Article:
“Car good, Vittorio good.” Vittorio Brambilla spoke Italian and French, but little English. At the age of thirty-six he was a former mechanic and brought to Formula 1 as a driver by sponsor Beta. Nobody expected anything of him, but days would come where ‘the Monza Gorilla’ stunned the Grand Prix scene with his all-out sense of maniac driving.
Vittorio and his brother Tino grew up in the town of Monza. The brothers would ride the Moto Guzis from their father’s dealership to school and work, and the story goes that they once took the blind turn that led into the parking lot of the dealership at extreme high speed. To do this, it was vital their father had opened the heavy wooden door of the lot. That morning Papa Brambilla forgot to do so, and the brothers wrecked their bikes. (The first of many, for both of them.)
Both brothers began racing motorcycles. When Tino switched to four wheels, Vittorio became his mechanic. There’s an anecdote of a private test for Tino at Monza, when Vittorio, from the pits, couldn’t hear an engine noise, so he sent out a mechanic with a jerrycan. Tino had indeed ran out of fuel, and with the jerrycan emptied in the car, he continued, giving the mechanic a ride back to the pitlane. Tino drove away but quickly forgot he was carrying someone, going flat-out. Upon arriving back in the pits after his stint, everyone wondered where the mechanic was. He was found, an hour later, in Parabolica’s gravel.
Tino eventually reached Formula 1 with Ferrari, although, from two weekends, only qualified once. He would never start that race as he had to give the car for Pedro Rodríguez.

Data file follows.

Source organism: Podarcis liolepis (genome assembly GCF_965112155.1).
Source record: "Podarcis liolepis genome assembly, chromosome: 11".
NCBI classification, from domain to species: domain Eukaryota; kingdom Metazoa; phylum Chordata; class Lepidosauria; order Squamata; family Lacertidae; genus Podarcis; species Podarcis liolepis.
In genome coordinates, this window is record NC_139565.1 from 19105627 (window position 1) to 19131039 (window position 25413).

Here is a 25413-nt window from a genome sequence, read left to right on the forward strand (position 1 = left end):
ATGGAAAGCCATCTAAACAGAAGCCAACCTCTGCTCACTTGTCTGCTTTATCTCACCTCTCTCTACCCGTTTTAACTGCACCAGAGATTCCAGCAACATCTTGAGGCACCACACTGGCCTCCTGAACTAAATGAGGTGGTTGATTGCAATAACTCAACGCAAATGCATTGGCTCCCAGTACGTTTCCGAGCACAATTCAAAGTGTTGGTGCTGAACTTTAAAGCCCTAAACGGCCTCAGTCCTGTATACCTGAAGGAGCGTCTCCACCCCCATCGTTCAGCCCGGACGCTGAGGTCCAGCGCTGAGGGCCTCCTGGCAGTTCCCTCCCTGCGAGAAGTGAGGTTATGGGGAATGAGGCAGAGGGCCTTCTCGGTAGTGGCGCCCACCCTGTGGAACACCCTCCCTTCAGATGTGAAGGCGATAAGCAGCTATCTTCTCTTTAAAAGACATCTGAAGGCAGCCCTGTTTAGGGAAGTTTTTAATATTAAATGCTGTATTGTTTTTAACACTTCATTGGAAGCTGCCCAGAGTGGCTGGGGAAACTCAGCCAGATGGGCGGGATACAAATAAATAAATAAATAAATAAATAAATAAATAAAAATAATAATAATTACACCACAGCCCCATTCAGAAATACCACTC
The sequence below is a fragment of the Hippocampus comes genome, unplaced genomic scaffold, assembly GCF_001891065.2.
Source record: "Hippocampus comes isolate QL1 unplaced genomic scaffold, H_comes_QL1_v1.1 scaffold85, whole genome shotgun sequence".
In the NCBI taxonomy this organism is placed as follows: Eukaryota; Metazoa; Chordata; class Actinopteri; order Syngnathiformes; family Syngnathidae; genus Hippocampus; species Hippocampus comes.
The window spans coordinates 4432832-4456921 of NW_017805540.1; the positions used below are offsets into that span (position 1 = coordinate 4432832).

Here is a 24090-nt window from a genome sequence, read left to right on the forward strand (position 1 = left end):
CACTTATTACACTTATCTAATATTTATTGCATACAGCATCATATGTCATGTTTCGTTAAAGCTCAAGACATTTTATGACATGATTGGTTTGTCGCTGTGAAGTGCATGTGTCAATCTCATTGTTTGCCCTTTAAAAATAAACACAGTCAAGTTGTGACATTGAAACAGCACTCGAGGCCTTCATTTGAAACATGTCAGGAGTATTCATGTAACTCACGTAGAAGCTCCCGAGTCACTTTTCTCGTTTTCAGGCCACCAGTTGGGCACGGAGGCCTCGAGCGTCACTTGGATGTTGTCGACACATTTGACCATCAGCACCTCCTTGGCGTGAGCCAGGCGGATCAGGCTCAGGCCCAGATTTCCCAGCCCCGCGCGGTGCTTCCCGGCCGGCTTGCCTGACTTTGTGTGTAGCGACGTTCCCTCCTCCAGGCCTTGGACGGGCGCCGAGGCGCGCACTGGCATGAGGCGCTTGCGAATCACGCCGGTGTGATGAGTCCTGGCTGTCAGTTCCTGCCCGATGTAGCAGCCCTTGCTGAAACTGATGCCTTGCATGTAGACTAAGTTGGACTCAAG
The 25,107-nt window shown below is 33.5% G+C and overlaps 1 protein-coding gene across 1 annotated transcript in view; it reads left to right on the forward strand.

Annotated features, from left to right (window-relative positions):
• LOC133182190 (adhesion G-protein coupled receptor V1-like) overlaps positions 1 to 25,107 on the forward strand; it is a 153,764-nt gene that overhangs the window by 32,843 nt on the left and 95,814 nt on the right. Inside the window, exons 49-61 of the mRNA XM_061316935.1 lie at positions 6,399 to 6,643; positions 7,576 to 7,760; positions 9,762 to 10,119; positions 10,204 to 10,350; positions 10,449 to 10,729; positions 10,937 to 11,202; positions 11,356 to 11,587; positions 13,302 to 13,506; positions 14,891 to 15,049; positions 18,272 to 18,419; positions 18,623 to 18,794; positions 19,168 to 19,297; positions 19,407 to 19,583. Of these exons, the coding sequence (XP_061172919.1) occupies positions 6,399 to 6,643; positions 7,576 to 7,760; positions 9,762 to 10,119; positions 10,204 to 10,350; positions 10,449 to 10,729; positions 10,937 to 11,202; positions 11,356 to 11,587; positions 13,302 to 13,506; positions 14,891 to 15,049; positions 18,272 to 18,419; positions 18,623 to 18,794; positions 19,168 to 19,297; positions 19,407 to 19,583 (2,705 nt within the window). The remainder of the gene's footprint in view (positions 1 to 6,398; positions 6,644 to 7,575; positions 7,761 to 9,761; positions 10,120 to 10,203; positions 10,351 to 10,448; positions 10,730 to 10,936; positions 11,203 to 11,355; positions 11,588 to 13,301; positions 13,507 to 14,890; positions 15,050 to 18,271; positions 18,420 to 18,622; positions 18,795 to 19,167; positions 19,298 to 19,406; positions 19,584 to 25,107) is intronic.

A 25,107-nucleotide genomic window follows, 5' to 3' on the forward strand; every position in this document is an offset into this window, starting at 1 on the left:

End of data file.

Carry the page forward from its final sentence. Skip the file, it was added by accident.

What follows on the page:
Vittorio, all this time, stood by as Tino’s mechanic, but eventually started racing for himself. First in karts, then he raced Tino’s Birel in Italian Formula 3, where he claimed the title in 1972. He continued in Formula 2 where he made a name for himself as an all-out driver. A competitor, John Bisignano, later recalled: “The only reason I hold the Formula 2 lap record at Jarama, is because ’the Monza Gorilla’ chased me for the entire race!”
In 1974 he was promoted to a Formula 1 seat with March with funds from sponsor Beta. Vittorio proved to be as quick as his teammate Hans-Joachim Stuck, although more accident-prone. He was on course for points in Sweden, until his engine failed, but he collected his first point in the Austrian Grand Prix.
In 1975 he took the lead during the Belgian Grand Prix, and qualified in pole position at the Swedish race at Anderstorp. Years later, a mechanic admitted to flinging the pitboard across the timing beam shortly before Vittorio arrived, gaining him valuable tenths. Regardless the iffy pole, Brambilla led the first sixteen laps on merit, before, again, he had to retire his car.
The March was no frontrunner. Especially its brakes possessed little stopping power, a flaw made undone by rain. That of which, came plentiful during the Austrian Grand Prix that year, at the Österreichring.
Beneath thunderclouds, the race started. Several cars span out, but Brambilla, from eighth on the grid, shot through the spray into the lead as he overtook Niki Lauda and James Hunt. The race was subsequently stopped halfway due to the weather. Brambilla slithered across the line in the lead, and took both hands of the steering wheel to celebrate. He lost control and crashed into the barriers. Some teams prepared for a restart, but because the race was flagged with a checkered, instead of a red flag, it couldn’t be restarted. Vittorio received half points, but didn’t care: the oldest driver in the field had won his first Grand Prix.